By Jim Loney
Originally published July 22, 2008
Someone has just brought to my attention a possible interpretation of this statement different than what I had come to, so in the spirit of accurate reporting and non-sensationalism, I am adding this for your consideration. As always, we hope you carefully interpret all information coming to you, no matter what the source, (including ours, of course). My interpretation of these comments was that Stone was simply making the case (the crux of the case) that Hamdan knew the target, therefore Hamdan must have been a party to the attack. I had not considered that Stone may have been (supposedly) quoting Hamdan fully, and that Hamdan may have been the one reported as having said, “If they hadn’t shot it down…,” not Stone. Nonetheless, it seems quite odd that the US prosecution, led by military officers, would have made any reference to Flight 93 having been shot down… [End of update.]
A couple key points here from the Gitmo show trials not really being shown:
1) Defense attorney for bin Laden’s driver, Salim Hamdan, stated: “There will be no evidence that Mr. Hamdan espoused or believed or embraced any form of what you will hear about, radical Islam beliefs, extremist Muslim beliefs.” Where have we heard that before? A little like Atta and friends drinking Dewars scotch, paying for lap dances, partying it up… fundamentalist Muslims who hate Americans’ ‘freedoms’? I think not…
2) “‘If they hadn’t shot down the fourth plane it would’ve hit the dome,’ Stone, a Navy officer, said in his opening remarks.” Excuse me? Shot it down? But what about the ‘brave passengers’ daring revolt’ that brought that plane down into a field in Pennsylvania and courageously saved the Capitol or White House?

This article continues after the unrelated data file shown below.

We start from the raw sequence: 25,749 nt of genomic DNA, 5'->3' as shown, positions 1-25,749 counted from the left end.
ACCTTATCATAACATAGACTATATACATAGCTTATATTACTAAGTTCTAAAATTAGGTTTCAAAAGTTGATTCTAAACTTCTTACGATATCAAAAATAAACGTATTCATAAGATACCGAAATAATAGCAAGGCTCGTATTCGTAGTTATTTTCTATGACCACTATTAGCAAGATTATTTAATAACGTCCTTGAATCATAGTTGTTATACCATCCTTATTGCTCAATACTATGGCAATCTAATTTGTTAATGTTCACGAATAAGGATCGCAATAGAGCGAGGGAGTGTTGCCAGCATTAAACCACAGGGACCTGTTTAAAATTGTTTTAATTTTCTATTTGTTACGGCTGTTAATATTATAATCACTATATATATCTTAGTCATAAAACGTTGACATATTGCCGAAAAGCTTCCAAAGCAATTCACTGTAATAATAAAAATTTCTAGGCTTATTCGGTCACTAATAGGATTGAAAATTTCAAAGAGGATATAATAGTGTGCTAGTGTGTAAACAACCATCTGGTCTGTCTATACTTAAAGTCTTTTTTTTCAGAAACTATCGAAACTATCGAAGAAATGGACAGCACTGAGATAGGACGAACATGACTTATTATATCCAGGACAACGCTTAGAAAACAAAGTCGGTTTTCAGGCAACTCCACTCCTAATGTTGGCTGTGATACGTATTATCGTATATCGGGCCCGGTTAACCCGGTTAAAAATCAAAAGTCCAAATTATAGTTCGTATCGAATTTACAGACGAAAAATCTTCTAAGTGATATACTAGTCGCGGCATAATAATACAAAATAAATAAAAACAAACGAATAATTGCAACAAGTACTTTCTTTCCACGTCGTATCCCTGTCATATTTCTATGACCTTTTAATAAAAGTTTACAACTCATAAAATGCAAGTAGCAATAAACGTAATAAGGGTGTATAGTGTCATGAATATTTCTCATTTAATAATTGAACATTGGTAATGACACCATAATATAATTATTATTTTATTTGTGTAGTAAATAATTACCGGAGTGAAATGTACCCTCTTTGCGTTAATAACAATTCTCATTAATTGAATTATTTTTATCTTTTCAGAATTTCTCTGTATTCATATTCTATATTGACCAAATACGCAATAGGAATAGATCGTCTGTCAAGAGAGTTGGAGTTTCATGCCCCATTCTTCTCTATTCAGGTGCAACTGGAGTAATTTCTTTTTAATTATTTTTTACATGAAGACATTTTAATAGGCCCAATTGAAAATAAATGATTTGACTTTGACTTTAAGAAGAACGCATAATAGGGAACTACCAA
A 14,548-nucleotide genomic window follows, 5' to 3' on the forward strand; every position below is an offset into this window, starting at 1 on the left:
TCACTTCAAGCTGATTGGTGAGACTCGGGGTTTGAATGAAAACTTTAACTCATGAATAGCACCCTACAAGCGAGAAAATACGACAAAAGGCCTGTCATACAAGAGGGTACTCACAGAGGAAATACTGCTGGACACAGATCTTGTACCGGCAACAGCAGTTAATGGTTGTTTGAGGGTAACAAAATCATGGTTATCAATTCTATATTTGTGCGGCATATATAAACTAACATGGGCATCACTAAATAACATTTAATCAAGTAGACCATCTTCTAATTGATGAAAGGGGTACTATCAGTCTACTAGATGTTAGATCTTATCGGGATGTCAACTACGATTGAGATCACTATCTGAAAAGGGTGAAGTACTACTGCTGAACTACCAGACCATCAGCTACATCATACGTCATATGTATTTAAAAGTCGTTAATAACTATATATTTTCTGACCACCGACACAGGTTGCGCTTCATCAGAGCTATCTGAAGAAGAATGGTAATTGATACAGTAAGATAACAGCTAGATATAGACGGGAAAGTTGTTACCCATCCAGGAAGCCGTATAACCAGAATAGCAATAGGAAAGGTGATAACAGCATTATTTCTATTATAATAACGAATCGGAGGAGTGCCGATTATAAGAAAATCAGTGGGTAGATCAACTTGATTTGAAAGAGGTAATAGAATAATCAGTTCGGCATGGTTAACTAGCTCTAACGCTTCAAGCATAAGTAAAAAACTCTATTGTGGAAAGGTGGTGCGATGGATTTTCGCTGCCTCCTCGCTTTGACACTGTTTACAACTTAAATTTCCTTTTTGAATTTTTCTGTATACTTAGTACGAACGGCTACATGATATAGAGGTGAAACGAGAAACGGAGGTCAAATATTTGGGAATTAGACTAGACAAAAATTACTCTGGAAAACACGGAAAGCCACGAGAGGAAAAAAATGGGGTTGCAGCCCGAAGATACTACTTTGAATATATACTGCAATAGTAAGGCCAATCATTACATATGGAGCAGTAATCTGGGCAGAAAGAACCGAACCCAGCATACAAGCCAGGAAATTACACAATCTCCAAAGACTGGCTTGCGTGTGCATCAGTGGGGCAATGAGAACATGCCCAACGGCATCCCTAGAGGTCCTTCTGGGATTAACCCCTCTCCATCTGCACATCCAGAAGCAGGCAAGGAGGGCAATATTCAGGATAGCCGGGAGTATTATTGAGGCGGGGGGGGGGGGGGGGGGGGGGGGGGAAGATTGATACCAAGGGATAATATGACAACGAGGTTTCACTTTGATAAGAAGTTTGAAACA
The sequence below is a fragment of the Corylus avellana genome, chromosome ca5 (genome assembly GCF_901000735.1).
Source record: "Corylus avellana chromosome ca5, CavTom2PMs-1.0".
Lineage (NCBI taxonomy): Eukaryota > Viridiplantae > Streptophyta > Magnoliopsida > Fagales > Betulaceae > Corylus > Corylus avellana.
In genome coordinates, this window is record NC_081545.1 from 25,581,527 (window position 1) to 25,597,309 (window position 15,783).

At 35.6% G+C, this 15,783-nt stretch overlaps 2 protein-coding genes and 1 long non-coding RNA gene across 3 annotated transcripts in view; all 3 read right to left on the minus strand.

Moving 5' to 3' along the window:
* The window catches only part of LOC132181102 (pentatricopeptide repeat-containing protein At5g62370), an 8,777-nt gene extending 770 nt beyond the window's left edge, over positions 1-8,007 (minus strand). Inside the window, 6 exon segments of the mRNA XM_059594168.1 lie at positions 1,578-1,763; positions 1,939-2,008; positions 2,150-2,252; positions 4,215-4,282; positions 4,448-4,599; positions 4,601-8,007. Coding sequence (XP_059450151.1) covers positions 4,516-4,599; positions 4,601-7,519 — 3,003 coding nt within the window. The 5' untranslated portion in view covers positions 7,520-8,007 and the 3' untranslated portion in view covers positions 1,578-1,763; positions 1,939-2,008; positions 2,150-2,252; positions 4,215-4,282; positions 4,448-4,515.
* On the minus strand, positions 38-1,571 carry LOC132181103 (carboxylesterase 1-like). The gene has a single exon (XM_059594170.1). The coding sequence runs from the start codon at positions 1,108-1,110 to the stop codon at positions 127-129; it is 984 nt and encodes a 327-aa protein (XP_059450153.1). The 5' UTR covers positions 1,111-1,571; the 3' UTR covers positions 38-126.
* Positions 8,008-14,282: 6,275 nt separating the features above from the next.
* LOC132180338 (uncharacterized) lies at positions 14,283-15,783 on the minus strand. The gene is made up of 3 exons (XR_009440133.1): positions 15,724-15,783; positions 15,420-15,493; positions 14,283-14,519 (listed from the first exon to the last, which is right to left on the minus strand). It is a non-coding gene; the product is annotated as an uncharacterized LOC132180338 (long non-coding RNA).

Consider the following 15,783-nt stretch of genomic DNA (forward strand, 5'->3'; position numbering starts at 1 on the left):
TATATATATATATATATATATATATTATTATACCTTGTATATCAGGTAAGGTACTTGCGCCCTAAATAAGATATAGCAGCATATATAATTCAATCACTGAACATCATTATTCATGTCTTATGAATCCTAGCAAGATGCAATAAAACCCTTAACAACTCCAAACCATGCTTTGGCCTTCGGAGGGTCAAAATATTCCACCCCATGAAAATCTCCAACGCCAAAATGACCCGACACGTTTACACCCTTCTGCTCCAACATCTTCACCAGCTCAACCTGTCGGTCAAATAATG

The Official Myth never held water well, but now it’s leaking like a sieve… No wonder they won’t let 9/11 victims’ family members attend “the most just war crimes trial that anyone has ever seen.” (Related: September Eleventh Advocates press release on need for fair trials: They might finally get real answers to some of the 70% of questions they presented to the 9/11 Commission that were never addressed. And it is long past time for real answers.
Guantánamo BAY U.S. NAVAL BASE, Cuba (Reuters) – Osama bin Laden’s driver knew the target of the fourth hijacked jetliner in the September 11 attacks, a prosecutor said on Tuesday in an attempt to draw a link between Salim Hamdan and the al Qaeda leadership in the first Guantánamo war crimes trial.
Hamdan’s lawyer said in opening statements that the Yemeni, held for nearly seven years before his trial, was just a paid employee of the fugitive al Qaeda leader, a driver in the motor pool who never joined the militant group or plotted attacks on America.
But prosecutor Timothy Stone told the six-member jury of U.S. military officers who will decide Hamdan’s guilt or innocence that Hamdan had inside knowledge of the 2001 attacks on the United States because he overheard a conversation between bin Laden and his deputy, Ayman al-Zawahiri.
“If they hadn’t shot down the fourth plane it would’ve hit the dome,” Stone, a Navy officer, said in his opening remarks.